In October, ahead of the U.N. COP 26 climate summit, Google pledged to stop displaying ads on websites and YouTube videos that promoted climate misinformation. But in November and December the company ran ads on at least 50 posts undermining climate science, according to new research.
The problem isn’t limited to Google. Facebook in November said it was expanding efforts to boost accurate content about climate misinformation. But the research to be released Thursday from the left-leaning group Avaaz shows that between Jan. 1, 2020 and Nov. 11, the company allowed 92 ads containing climate misinformation to run. In some instances, the ads remained after Facebook’s fact-checking partners debunked the posts.
The Avaaz study found that conservative groups, including PragerU and Turning Point USA, spent a combined $56,900 to promote climate misinformation through Facebook’s ad platform. The 92 ads were seen nearly 7 million times, the study found. Turning Point USA’s video “Climate Change Panic is Not Based On Facts” ran as an ad from June 21 to June 26, even after Facebook’s fact checking partner Climate Feedback rated it as inaccurate. PragerU ran a 16-part ad campaign that contained a video that Facebook fact check partners rated as “partly false.”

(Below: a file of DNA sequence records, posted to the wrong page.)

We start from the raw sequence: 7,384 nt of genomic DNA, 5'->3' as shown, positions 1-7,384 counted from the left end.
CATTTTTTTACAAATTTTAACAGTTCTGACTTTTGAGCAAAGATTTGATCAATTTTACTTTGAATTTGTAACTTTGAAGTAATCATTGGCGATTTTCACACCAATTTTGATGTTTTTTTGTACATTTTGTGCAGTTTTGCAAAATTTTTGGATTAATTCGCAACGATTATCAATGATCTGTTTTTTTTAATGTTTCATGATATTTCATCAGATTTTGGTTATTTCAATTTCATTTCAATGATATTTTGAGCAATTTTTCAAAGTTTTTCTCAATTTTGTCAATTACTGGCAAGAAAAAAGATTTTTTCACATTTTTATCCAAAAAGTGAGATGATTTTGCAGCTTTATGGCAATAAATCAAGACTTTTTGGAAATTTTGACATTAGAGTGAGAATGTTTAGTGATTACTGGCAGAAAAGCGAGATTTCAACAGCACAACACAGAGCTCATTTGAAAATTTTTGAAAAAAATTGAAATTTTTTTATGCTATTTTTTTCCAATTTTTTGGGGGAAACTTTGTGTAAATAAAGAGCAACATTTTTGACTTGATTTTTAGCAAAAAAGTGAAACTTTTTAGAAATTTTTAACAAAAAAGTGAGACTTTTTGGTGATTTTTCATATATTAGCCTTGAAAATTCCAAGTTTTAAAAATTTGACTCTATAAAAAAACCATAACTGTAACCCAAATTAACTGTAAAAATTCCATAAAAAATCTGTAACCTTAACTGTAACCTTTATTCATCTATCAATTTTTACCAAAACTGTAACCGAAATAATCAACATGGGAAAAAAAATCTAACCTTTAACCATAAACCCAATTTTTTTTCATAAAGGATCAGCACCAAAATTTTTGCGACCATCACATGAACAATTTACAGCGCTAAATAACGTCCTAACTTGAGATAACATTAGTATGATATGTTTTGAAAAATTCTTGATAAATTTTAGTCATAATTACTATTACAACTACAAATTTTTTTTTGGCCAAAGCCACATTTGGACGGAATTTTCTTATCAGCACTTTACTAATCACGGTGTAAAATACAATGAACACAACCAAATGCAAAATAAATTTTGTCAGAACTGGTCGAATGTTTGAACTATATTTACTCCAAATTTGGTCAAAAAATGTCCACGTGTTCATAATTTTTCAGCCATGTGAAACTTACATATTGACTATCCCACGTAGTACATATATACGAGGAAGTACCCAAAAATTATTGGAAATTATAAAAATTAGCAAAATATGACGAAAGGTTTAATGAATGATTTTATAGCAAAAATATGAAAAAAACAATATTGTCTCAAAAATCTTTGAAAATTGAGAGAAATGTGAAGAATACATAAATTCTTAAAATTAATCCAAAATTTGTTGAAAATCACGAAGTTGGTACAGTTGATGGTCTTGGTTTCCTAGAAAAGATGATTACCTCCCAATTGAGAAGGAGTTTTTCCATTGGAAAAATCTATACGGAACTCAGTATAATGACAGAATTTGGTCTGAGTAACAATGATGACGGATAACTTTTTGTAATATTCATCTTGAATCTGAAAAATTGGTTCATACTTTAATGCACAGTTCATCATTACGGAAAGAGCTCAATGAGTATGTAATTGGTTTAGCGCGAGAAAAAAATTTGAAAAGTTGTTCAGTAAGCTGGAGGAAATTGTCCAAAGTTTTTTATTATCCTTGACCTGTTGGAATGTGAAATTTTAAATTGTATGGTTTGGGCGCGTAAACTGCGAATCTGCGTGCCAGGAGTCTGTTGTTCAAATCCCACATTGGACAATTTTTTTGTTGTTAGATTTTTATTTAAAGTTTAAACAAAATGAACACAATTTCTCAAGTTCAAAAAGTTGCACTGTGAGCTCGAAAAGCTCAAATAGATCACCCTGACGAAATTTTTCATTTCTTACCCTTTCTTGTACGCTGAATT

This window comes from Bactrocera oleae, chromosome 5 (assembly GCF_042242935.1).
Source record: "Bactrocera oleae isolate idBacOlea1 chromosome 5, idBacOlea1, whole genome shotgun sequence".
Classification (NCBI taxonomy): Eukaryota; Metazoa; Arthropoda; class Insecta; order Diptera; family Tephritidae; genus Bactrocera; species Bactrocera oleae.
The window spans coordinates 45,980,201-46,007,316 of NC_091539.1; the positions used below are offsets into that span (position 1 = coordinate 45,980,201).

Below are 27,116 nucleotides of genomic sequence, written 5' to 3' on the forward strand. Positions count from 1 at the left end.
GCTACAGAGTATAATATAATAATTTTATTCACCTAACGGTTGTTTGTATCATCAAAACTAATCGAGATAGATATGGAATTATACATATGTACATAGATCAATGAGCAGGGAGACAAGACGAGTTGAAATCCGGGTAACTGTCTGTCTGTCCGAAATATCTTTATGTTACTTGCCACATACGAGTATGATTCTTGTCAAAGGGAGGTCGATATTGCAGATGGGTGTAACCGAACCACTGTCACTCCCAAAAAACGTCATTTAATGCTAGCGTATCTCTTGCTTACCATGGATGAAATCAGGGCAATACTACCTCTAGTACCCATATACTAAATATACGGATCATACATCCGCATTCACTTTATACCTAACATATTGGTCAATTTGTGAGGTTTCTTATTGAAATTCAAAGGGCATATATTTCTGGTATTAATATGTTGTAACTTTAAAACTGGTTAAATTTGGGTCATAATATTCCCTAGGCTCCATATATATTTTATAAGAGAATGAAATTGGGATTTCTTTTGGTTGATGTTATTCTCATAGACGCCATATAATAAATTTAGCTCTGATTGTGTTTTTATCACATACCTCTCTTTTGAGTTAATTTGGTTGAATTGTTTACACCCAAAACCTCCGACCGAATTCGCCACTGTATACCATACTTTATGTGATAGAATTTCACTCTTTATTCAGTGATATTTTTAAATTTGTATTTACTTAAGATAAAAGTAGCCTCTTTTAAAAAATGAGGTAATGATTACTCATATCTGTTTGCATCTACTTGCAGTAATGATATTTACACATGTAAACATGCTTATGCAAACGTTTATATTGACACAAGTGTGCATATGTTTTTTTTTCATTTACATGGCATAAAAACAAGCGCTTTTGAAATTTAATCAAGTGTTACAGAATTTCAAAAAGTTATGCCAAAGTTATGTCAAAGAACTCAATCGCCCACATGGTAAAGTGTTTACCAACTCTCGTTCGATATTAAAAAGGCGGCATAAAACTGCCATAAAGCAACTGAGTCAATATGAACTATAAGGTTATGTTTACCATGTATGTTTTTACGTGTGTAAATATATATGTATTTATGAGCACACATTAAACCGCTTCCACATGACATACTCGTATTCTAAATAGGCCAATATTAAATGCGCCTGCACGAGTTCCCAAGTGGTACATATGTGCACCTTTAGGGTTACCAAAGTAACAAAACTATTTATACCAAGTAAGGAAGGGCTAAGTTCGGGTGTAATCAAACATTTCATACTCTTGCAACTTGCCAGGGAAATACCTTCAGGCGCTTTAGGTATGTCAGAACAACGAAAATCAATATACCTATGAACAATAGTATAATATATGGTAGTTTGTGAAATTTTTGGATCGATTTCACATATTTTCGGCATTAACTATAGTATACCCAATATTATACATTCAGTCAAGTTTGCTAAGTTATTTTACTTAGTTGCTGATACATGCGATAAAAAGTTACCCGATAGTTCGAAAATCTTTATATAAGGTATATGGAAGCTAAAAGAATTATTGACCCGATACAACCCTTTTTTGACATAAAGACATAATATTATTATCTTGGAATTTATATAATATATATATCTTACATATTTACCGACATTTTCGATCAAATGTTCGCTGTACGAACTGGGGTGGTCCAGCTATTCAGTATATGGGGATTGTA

Facebook has rejected the ads associated with the PragerU video, and it is reviewing the other ads identified in the report. “All climate-related ads are included in our public Ad Library for everyone to see, which provides greater visibility for those ads than television or newspapers,” said Devon Kearns, spokesperson for Meta, the parent company of Facebook.
Several posts in the study on Google ads painted concerns over the existence of climate change as “alarmism.”
“Obama spent a good chunk of his speech stoking both climate alarmism and hostility toward Donald Trump,” said one November article from Townhall Media. In the speech, President Barack Obama referred to climate change as an “existential” problem — a view shared by many scientists and world leaders.
There were multiple posts from the website Electroverse, including one that falsely claimed “there are no credible scientists warning of a ‘climate emergency’ — not a single one.” After The Post brought these findings to Google’s attention, the company will stop running ads on the entire Electroverse website.
“It should not be considered a ‘violation’ to disagree with a scientific theory,” Cap Allon, the owner of the website, said in an email to The Post.